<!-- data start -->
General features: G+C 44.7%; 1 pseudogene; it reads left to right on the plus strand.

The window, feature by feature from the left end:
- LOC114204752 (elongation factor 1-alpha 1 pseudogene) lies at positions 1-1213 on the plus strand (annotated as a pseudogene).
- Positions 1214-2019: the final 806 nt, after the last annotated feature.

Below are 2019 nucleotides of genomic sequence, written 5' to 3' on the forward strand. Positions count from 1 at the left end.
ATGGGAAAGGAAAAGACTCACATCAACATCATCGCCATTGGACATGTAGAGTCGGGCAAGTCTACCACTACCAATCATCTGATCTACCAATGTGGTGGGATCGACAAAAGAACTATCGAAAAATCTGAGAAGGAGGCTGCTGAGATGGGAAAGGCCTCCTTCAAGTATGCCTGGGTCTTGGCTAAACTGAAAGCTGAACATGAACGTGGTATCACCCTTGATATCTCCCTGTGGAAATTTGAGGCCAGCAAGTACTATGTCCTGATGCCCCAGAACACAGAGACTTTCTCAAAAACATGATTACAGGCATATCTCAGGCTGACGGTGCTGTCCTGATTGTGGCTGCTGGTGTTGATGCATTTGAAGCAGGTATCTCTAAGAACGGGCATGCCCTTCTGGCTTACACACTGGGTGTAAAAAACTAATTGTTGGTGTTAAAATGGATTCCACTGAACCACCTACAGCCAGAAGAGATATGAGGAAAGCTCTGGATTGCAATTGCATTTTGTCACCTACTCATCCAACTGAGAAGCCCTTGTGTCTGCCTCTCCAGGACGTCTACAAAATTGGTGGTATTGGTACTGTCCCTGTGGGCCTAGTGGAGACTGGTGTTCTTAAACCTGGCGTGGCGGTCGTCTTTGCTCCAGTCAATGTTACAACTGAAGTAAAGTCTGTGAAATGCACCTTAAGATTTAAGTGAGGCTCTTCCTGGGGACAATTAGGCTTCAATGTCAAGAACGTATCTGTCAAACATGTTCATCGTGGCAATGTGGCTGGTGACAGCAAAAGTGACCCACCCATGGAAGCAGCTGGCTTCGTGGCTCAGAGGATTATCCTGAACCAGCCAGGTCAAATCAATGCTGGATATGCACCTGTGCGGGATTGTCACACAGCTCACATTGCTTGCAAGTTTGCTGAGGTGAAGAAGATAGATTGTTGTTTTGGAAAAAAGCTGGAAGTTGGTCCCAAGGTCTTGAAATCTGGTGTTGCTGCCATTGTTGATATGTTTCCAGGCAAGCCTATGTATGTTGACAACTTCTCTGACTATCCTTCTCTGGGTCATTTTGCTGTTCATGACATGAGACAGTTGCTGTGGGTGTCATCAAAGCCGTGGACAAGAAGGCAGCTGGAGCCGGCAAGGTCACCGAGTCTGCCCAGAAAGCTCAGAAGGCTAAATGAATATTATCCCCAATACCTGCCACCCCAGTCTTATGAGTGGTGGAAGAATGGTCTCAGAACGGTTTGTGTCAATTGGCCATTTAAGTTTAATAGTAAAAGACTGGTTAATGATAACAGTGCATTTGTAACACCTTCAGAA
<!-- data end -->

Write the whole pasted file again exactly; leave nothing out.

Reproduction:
General features: G+C 44.7%; 1 pseudogene; it reads left to right on the plus strand.

The window, feature by feature from the left end:
- LOC114204752 (elongation factor 1-alpha 1 pseudogene) lies at positions 1-1213 on the plus strand (annotated as a pseudogene).
- Positions 1214-2019: the final 806 nt, after the last annotated feature.

Below are 2019 nucleotides of genomic sequence, written 5' to 3' on the forward strand. Positions count from 1 at the left end.
ATGGGAAAGGAAAAGACTCACATCAACATCATCGCCATTGGACATGTAGAGTCGGGCAAGTCTACCACTACCAATCATCTGATCTACCAATGTGGTGGGATCGACAAAAGAACTATCGAAAAATCTGAGAAGGAGGCTGCTGAGATGGGAAAGGCCTCCTTCAAGTATGCCTGGGTCTTGGCTAAACTGAAAGCTGAACATGAACGTGGTATCACCCTTGATATCTCCCTGTGGAAATTTGAGGCCAGCAAGTACTATGTCCTGATGCCCCAGAACACAGAGACTTTCTCAAAAACATGATTACAGGCATATCTCAGGCTGACGGTGCTGTCCTGATTGTGGCTGCTGGTGTTGATGCATTTGAAGCAGGTATCTCTAAGAACGGGCATGCCCTTCTGGCTTACACACTGGGTGTAAAAAACTAATTGTTGGTGTTAAAATGGATTCCACTGAACCACCTACAGCCAGAAGAGATATGAGGAAAGCTCTGGATTGCAATTGCATTTTGTCACCTACTCATCCAACTGAGAAGCCCTTGTGTCTGCCTCTCCAGGACGTCTACAAAATTGGTGGTATTGGTACTGTCCCTGTGGGCCTAGTGGAGACTGGTGTTCTTAAACCTGGCGTGGCGGTCGTCTTTGCTCCAGTCAATGTTACAACTGAAGTAAAGTCTGTGAAATGCACCTTAAGATTTAAGTGAGGCTCTTCCTGGGGACAATTAGGCTTCAATGTCAAGAACGTATCTGTCAAACATGTTCATCGTGGCAATGTGGCTGGTGACAGCAAAAGTGACCCACCCATGGAAGCAGCTGGCTTCGTGGCTCAGAGGATTATCCTGAACCAGCCAGGTCAAATCAATGCTGGATATGCACCTGTGCGGGATTGTCACACAGCTCACATTGCTTGCAAGTTTGCTGAGGTGAAGAAGATAGATTGTTGTTTTGGAAAAAAGCTGGAAGTTGGTCCCAAGGTCTTGAAATCTGGTGTTGCTGCCATTGTTGATATGTTTCCAGGCAAGCCTATGTATGTTGACAACTTCTCTGACTATCCTTCTCTGGGTCATTTTGCTGTTCATGACATGAGACAGTTGCTGTGGGTGTCATCAAAGCCGTGGACAAGAAGGCAGCTGGAGCCGGCAAGGTCACCGAGTCTGCCCAGAAAGCTCAGAAGGCTAAATGAATATTATCCCCAATACCTGCCACCCCAGTCTTATGAGTGGTGGAAGAATGGTCTCAGAACGGTTTGTGTCAATTGGCCATTTAAGTTTAATAGTAAAAGACTGGTTAATGATAACAGTGCATTTGTAACACCTTCAGAA